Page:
Korat, Good Luck Cat

The Korat is one of the oldest stable breeds of cat. Originating in Thailand, it is named after the Nakhon Ratchasima province, although in Thailand it is often known as Si-Sawat, which means good fortune. In fact they are often known colloquially as the “Good Luck Cat” and are given in pairs to newlyweds or people of high esteem as a wish for good luck. Korats are a rare feline, even in their native Thailand, and remain the most highly prized cat of the Thai people; who think of the Korat as their national cat, (not the Siamese, as you might think). The first known written mention of the Korat was in “The Cat-Book Poems” authored between 1350 and 1767 AD in Thailand, now preserved in the National library in Bangkok. They first appeared in America in the 1950s and arrived in Britain from there in 1972.
Korat
Korat – “known to form strong bonds with humans”
Korat cats are a shorthair breed with a small to medium build and a low percentage of body fat. The Korat is a slow maturing, medium sized cat with a smooth curved body and a heart-shaped face. The eyes are large and are luminous green in colour. The body is semi-cobby muscular and firm, with a blue coat well tipped with silver. The Korat can be a very vocal cat, but this does not usually indicate aggression. They are surprisingly heavy for their size and are highly active. They can form strong bonds with people.

Korats have many characteristics that together distinguish them as a breed. Here are just a few of Korat characteristics which are sought at Cat Shows.

  • Head – The Korat should have a heart-shaped head and face when viewed from the front. The forehead should be large and flat.
  • Nose – The nose has a downward curve just above the nose leather and the required stop should be easily seen in profile.
  • Chin – Chin and jaw should be strong and well developed, completing the heart-shaped head.
  • Eyes – The eyes size and prominence is a particular feature of the breed. The eyes should be bright and almost over large, with a green luminosity as though lit from within.
  • Body – This is a cat that is lightweight in appearance, but unexpectedly heavy when picked up. The body should be supple and well muscled with the feeling of hidden power.
  • Coat – The coat should be short to medium in length, glossy and close-lying is the ideal.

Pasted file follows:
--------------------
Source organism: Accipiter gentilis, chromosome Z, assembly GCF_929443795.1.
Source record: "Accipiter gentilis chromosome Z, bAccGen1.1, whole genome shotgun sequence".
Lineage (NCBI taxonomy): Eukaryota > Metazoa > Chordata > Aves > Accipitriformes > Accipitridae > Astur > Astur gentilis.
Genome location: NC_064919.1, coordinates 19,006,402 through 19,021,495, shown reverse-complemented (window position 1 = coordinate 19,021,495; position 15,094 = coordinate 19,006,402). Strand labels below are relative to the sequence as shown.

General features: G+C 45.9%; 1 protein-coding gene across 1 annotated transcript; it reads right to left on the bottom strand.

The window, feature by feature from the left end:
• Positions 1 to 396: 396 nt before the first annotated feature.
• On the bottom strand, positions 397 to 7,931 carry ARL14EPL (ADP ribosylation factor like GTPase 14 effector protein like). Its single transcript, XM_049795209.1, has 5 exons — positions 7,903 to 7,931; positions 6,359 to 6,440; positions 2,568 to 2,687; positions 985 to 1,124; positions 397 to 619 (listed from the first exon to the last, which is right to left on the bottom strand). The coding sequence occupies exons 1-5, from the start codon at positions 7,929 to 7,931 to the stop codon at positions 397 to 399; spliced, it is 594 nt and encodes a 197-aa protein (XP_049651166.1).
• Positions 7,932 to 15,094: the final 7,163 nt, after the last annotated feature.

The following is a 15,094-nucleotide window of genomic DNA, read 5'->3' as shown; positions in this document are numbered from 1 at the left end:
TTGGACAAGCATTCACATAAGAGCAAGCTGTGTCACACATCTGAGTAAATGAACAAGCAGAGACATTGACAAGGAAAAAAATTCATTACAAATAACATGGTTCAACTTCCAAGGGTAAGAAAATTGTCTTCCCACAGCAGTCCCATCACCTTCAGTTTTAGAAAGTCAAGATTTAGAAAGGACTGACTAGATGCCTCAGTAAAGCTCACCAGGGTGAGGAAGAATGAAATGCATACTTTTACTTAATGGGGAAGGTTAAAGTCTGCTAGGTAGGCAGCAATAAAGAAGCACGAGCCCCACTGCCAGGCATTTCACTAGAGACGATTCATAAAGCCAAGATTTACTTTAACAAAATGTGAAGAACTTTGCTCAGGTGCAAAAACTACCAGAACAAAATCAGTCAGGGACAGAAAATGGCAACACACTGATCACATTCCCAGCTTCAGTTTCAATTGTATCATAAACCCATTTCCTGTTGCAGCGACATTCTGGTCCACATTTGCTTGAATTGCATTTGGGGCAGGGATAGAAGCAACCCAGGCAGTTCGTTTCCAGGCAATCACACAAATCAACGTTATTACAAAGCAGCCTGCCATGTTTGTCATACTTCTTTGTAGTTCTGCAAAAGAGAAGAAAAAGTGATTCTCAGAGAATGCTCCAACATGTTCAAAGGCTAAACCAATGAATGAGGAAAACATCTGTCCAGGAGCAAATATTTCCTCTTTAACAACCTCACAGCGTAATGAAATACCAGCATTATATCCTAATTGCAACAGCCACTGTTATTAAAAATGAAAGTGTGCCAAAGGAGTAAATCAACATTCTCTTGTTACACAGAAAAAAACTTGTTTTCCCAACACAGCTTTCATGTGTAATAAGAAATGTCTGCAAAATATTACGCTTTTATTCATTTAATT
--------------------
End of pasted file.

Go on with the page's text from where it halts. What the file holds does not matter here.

• Colour – The coat colour should be very well tipped with silver. It is the tipping that is of primary importance. The coat should be free from patchiness or tabby markings. The lightness or darkness of the colour can vary. It is the graduation from root to tip that produces the required silvery sheen.

As a final Note, Jean Johnson first introduced Korats to the US in 1959. She had lived in Thailand, where she first encountered the breed. Her first pair were named Nara (male) and Dara (female).

Breed Website:https://www.korats.org.uk

European Shorthair

The European shorthair is a breed of short-haired cat originating in Sweden. It’s one of the oldest and most common breeds, but it wasn’t standardized until quite late and is currently only recognized by one major cat club.
European shorthair
European shorthair – One of the oldest cat breeds
Because it hasn’t been bred strictly until very recently, many European Shorthairs don’t have a pedigree and have not been certified as an European Shorthair. Instead, many European shorthairs are called “bondkatt” (Cat of the Farmer) in Swedish, by the fact that many were bred on farms. To confuse things many mixed breed cats are incorrectly referred to as “bondkatt” instead of the preferred term “huskatt” (Cat of the House).

Chartreux

The Chartreux is an internationally recognized breed of domestic cat from France. There is a legend that the Chartreux are descended from cats brought to France by Carthusian monks to live in the order’s head monastery, the Grande Chartreuse, located in the Chartreuse Mountains north of the city of Grenoble. But in 1972, the Prior of the Grande Chartreuse denied that the monastery’s archives held any records of the monks’ use of any breed of cat resembling the Chartreux.

Chartreux
Chartreux – Large Muscular Moggies

Physically, the Chartreux is large and muscular, with short fine-boned limbs, big paws, and very fast reflexes. They have been described as “potatoes on toothpicks”. They are known for their blue/grey water-resistant short hair double coats and thier gold or copper-colored eyes. Chartreux cats are also known for their ‘smile’ due to the structure of their heads and their long, tapered muzzle, they often appear to be smiling. Chartreux are exceptional hunters and were highly prized by farmers. Patellar luxation is a common weakness in the breed which responsible breeders screen for.

Legend has it that the Chartreux’s ancestors were feral mountain cats from what is now Syria, brought back to France by returning Crusaders in the 13th century, many of whom entered the Carthusian monastic order. The first documented mention of the breed was by the French naturalist Buffon in the 17th century. The breed was largely decimated during the first World War and wild populations were not seen after World War Two. A concerted effort by European breeders kept the breed from extinction. The first Chartreux were brought to the USA in 1971 by Helen and John Gammon of La Jolla, California. There are fewer than two dozen active Chartreux breeders in North America as of 2007.

Chartreux cats tend to be quiet, rarely making noises such as mewing or crying, and some are mute. They are quite observant and intelligent, with some Chartreux learning to operate radio on/off buttons and to open screen door latches. They take about two years to reach adulthood. Chartreux cats are playful cats well into their adult years; some can be taught to fetch small objects in the same manner as a dog. Chartreux are good with children and other animals. They are non-aggressive and affectionate, good travelers, and generally very healthy. Chartreux tend to bond with one person in their household, preferring to be in their general vicinity (often following their person from room to room), though they are still loving and affectionate to the other members of the household.

Link: